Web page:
Stop Obsessing Over the Next Dow Correction

Even though the Dow Jones Industrials are at record highs, focusing too much on the next downturn could leave you regretting your reluctance to invest.

Jun 6, 2014 at 9:02PM

On Friday, the Dow Jones Industrials (DJINDICES:^DJI) marked its eighth record close of 2014, capping a week in which the Dow jumped more than 200 points. Yet, even though the stock market has helped many investors recover all their losses from the financial crisis and then some, many people have missed out on the most recent gains. Fears of a long-awaited correction for the Dow Jones Industrials have undoubtedly contributed to relatively low stock-ownership rates among the general population, and even experienced investors have been reluctant to commit capital after nearly three years without a 10% drop for the Dow. Yet, if you always wait for a Dow correction to invest, either in the whole Dow or in component stocks like Boeing (NYSE:BA) and Disney (NYSE:DIS), then you might well find yourself investing at higher levels than you would have if you'd simply gone ahead and bought shares at regular intervals along the way.

Missing out
As you can see, the move upward for the Dow Jones Industrials has been almost unbroken by even minor setbacks:

^DJI Chart

Dow Jones Industrials data by YCharts.

It's extremely unusual for the Dow to go this long without what most investors consider to be an official correction. Typically, the Dow takes a much bumpier course in its general trend higher, with 10% corrections coming roughly once every year. If the Dow can hold onto its gains until September, it will mark the third anniversary of the end of the last correction of that magnitude.

Given just how long this bullish run has lasted, it's no surprise that some nervous investors have been holding back on buying stocks for a long time now. In particular, since the Dow started hitting new all-time record highs more than a year ago, many investors have tried to time the market by waiting for a correction.


Source: Boeing.

In the process, though, these Dow investors have left themselves in a bind. With the Dow at 14,000 just more than a year ago, these investors looked to buy at 12,600 or less. Yet now, even if they get the 10% drop from current levels that they're hoping for, it'll only bring the Dow down to 15,200 -- more than 20% above their target price, and nearly 10% higher than they'd have paid if they had just bought into the stock market at that time.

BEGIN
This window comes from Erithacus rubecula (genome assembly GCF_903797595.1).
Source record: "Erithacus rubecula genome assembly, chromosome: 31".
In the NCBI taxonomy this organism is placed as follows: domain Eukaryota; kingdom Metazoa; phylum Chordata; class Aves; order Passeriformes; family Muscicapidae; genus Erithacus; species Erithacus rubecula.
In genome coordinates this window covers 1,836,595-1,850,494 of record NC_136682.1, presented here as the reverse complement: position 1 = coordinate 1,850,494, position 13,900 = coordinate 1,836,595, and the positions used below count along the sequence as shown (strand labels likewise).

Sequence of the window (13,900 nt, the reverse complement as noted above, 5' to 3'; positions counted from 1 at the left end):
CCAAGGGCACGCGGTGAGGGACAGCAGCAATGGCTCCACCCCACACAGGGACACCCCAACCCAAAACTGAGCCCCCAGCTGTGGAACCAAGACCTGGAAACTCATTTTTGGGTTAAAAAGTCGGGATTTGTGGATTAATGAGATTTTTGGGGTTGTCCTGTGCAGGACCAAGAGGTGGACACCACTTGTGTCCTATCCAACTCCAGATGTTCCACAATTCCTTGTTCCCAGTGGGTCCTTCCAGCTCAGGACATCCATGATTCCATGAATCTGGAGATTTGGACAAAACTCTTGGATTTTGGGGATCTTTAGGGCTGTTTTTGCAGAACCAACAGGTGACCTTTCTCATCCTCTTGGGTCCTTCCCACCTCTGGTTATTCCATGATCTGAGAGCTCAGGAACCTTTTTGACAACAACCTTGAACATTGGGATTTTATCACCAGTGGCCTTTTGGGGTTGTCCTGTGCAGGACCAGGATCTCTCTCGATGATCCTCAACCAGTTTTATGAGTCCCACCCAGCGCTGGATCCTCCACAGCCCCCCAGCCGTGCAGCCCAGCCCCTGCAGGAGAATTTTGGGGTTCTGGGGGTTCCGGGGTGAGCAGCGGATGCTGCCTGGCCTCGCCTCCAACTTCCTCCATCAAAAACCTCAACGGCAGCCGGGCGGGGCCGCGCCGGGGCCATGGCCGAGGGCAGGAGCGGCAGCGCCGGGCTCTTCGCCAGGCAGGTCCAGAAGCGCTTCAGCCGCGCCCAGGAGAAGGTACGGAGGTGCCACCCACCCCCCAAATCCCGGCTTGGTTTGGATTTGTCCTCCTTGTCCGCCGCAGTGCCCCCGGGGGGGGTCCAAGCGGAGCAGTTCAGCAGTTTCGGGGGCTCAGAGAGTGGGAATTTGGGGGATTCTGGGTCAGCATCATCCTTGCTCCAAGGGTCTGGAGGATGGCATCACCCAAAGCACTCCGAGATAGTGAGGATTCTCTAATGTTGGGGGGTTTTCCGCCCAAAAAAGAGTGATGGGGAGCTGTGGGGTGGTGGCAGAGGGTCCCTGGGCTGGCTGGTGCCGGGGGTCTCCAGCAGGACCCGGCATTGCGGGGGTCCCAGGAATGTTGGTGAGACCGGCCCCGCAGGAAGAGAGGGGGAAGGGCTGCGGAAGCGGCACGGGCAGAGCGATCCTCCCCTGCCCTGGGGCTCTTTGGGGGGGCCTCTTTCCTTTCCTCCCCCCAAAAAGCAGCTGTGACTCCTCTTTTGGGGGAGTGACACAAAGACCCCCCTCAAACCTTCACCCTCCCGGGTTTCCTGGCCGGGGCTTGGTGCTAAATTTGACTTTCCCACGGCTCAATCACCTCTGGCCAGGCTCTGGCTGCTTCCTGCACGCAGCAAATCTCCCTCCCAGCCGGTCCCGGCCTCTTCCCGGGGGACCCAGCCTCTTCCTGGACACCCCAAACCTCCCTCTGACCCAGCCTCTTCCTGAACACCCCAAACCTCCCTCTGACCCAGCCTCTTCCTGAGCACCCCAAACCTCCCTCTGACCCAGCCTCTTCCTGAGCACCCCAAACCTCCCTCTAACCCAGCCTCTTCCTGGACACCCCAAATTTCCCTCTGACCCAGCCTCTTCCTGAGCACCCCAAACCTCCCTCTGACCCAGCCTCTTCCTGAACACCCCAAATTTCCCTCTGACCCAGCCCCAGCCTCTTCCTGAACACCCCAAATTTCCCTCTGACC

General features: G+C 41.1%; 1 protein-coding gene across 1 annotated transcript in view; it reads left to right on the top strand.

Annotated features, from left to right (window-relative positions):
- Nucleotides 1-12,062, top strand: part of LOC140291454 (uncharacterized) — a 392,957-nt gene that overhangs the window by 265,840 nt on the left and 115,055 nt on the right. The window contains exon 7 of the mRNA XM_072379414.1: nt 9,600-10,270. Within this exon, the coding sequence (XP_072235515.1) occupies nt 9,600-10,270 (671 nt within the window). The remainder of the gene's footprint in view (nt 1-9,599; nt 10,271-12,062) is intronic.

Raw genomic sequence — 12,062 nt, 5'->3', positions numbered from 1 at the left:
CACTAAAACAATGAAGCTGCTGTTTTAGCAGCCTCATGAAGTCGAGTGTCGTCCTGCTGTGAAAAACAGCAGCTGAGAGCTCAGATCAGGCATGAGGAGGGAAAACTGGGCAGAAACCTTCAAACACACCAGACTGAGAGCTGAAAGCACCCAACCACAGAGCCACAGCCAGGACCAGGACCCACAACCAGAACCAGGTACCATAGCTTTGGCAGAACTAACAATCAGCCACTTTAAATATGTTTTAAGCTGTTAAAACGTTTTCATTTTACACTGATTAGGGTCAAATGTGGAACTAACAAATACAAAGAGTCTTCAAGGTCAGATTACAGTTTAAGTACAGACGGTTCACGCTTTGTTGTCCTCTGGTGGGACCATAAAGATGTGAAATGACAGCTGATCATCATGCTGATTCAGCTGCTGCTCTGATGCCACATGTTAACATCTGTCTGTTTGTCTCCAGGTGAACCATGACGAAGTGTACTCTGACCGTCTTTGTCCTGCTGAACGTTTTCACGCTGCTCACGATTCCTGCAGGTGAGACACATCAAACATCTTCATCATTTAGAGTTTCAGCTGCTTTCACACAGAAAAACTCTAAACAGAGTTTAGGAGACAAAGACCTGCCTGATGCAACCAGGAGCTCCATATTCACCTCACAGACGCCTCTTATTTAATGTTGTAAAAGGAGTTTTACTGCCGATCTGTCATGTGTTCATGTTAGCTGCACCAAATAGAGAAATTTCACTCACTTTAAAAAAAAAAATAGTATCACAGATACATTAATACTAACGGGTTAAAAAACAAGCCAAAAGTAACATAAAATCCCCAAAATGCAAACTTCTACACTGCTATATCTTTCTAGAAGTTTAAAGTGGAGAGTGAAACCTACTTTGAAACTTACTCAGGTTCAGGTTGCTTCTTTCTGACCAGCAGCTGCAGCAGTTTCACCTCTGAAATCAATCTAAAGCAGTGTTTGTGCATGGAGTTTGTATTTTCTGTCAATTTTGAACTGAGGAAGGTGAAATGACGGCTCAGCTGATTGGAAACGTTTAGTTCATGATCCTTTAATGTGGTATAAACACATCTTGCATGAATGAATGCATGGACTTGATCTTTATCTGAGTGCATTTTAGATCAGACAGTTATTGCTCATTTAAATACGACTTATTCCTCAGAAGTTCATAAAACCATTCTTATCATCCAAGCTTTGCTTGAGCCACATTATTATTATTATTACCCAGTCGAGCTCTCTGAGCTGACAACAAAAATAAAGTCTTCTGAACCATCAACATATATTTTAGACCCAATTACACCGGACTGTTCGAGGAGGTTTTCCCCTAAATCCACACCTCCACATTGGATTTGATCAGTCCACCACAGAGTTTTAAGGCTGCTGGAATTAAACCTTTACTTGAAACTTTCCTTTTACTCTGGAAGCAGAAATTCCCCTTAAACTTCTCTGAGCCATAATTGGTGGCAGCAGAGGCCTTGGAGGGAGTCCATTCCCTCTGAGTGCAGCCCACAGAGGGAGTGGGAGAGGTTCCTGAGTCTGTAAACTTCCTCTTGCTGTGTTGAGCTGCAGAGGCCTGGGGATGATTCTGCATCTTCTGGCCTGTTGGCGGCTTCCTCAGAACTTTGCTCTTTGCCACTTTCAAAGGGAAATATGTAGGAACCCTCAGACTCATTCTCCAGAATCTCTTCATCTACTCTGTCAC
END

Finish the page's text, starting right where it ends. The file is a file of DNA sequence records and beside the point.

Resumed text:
For certain individual Dow components, the wait has been even more costly. Boeing has risen at a 40% annual clip during the past two years, with a major correction coming only earlier this year at prices well above where Boeing stock traded at the beginning of 2013. Boeing has overcome huge concerns about its 787 Dreamliner aircraft and its ability to overcome initial problems, but expecting a correction would have left you out of the stock for some of its most promising growth years.

Similarly, Disney has climbed higher, gaining 35% to 40% since mid-2012, with even fewer hiccups along the way. Success in its growing stable of movie franchises has spread throughout the entertainment giant's operations, and Disney has kept working hard to solidify its leadership of the industry. The company's consistent growth has made pullbacks few and far between, leaving many would-be shareholders on the sidelines.

Don't wait
There's no question that a Dow correction will come at some point. But unless you have a huge lump sum to invest right now, you shouldn't let fear of a correction keep you from starting a regular investing plan. By investing a bit at a time, you might buy a few shares at the top of the market, but you'll also prevent yourself from missing out on future moves higher for the Dow Jones Industrials, and stocks like Boeing and Disney.

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Dan Caplinger owns shares of Walt Disney. The Motley Fool recommends Walt Disney. The Motley Fool owns shares of Walt Disney. Try any of our Foolish newsletter services free for 30 days. We Fools may not all hold the same opinions, but we all believe that considering a diverse range of insights makes us better investors. The Motley Fool has a disclosure policy.

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